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Rumoured Chinese computer espionage to be analysed by defence leaders

At a US hearing last month, two Chinese telecoms firms formally denied allegations that their products are being built for purposes of espionage.

Shenzhen-based Huawei and ZTE stated before the committee that the ‘backdoors’ believed to be built into some of the technology are merely ‘software bugs’ and that neither company is controlled by the Chinese government.

Lt Col (Rtd) William Hagestad, former US Marine and author of ‘21st Century Chinese Cyber Warfare’, has spent several years flagging this type of vulnerability to the digital security world, but many had previously not considered the idea to be a genuine threat.

Asked in an interview with Defence IQ about the recent developments that are finally bringing the issue to the attention of the wider public, Hagestad replied: ‘I wish I had been wrong.’

Explaining that the possibility of major telecommunications manufacturers violating their respective hardware for espionage purposes has always existed, Hagestad points to evidence to suggest that this is not a case of mistaken identity.

‘When you look at the recent DEFCON 20 presentation that describes in great detail some of the Huawei routers and some of the compromises that have led to buffer overflow, you can see that it is not a software bug,’ he said.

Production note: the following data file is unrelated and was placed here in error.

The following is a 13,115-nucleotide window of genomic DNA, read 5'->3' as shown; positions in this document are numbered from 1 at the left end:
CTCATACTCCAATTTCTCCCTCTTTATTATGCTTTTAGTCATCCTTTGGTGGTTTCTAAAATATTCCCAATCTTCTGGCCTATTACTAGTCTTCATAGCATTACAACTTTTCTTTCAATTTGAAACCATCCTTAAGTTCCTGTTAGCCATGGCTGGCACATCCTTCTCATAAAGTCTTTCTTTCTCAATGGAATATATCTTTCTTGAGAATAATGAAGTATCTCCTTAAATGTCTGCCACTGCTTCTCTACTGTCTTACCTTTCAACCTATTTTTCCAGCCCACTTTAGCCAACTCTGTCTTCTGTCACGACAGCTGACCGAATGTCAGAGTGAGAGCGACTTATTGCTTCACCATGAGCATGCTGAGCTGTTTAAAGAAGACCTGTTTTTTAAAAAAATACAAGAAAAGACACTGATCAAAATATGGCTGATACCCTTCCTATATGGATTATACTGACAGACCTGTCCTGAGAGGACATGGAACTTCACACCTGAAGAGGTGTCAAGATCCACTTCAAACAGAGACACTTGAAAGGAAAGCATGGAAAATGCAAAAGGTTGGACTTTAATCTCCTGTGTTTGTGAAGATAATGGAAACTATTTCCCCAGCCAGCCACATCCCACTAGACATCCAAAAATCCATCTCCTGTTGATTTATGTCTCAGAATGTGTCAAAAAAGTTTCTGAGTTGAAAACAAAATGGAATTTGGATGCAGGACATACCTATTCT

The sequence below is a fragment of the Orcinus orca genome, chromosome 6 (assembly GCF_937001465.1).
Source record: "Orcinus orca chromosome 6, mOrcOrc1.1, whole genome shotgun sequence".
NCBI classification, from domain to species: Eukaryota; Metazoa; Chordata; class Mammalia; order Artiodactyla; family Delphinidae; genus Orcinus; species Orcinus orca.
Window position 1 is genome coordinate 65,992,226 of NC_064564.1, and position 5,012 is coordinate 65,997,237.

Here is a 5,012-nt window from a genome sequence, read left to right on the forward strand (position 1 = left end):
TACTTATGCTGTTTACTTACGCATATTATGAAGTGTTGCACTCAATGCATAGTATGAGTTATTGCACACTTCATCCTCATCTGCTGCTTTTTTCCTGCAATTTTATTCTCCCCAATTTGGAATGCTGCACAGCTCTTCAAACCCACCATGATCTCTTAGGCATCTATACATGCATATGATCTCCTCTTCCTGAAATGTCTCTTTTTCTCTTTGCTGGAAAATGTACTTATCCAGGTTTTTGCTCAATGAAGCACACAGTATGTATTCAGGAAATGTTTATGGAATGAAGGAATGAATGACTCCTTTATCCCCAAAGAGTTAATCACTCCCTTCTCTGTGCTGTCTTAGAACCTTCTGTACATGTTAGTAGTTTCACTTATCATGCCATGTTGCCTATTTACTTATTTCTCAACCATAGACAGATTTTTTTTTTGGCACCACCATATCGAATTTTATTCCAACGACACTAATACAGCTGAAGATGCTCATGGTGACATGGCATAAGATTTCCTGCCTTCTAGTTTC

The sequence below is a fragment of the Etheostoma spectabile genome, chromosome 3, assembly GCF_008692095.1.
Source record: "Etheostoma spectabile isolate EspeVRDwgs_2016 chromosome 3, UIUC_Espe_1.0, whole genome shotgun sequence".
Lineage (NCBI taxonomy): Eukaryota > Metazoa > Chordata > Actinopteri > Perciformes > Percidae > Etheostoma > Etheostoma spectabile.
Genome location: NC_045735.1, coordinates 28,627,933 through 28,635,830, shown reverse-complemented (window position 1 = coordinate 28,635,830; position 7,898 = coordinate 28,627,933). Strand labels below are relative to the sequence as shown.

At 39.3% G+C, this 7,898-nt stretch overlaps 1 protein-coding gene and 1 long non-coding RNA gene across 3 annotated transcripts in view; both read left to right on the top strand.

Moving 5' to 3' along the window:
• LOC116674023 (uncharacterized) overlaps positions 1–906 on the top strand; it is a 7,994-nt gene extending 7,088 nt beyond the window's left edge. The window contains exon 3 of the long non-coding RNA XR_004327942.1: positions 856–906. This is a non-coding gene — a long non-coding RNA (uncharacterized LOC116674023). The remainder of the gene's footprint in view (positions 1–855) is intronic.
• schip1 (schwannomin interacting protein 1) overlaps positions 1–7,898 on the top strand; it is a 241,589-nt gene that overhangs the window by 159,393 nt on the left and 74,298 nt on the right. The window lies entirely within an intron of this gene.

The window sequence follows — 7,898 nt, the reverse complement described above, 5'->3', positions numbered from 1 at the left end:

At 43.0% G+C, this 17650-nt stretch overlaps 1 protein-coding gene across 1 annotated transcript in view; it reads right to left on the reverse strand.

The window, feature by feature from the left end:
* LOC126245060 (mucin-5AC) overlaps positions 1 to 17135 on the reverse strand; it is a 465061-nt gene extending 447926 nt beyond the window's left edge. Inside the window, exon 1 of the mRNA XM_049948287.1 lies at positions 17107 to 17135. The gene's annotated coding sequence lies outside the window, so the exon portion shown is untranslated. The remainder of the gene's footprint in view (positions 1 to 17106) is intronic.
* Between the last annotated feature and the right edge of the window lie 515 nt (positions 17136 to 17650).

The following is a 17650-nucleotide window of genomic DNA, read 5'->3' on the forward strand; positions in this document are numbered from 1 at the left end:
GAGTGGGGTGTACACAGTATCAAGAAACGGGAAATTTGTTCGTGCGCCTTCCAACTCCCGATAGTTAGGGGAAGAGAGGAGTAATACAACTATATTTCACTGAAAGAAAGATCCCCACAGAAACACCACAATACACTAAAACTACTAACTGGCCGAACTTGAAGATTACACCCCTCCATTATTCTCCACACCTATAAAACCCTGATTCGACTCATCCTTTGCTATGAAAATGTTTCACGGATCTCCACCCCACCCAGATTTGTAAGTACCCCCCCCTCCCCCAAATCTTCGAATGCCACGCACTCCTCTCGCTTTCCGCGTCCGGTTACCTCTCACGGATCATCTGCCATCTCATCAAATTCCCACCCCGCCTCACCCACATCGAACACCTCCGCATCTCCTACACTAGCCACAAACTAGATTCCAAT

‘These are actual, no kidding, compromises to the hardware and software of the telecommunications manufacturers. Now whether they are overt, covert or unknown is irrelevant – the fact that they exist… is a concern not only commercially but also to the national security of the countries that are using them.’

Hagestad was speaking ahead of his involvement in the annual Cyber Defence & Network Security (CDANS) conference, set to take place in London from January 24–27, which bring together the world’s defence chiefs and heads of CERT, systems security, military IT, counterterrorism, and cybercrime professionals. Last year’s BBC-covered event hosted over 150 attendees and over 25 speakers from 24 nations.

This year, much of the focus will rest on dealing with the ongoing threat to critical national infrastructure and cloud computing, but there will also be inevitable discussion on the potential of the use of cyber weapons and foreign state responses to the evolving cyber domain.

Asked whether these allegations are likely to change how the technology industry manufactures its products, or if we are in fact too late to counter the threat, Hagestad is philosophical.

‘I would hope that we’re never too late,’ he said.

‘And I’m not one to say that we should ban every Chinese product. That doesn’t do international trade, cooperation, and geopolitical agendas any good – that’s actually counterproductive.’

You can listen to the full interview here.

Do you have an opinion on this topic? Can East and West ever see eye-to-eye in the digital realm? Email haveyoursay@defenceiq.com with comments, views and questions, or simply post your comments below.

More information on attending the event can be found on the Cyber Defence & Network Security website here.

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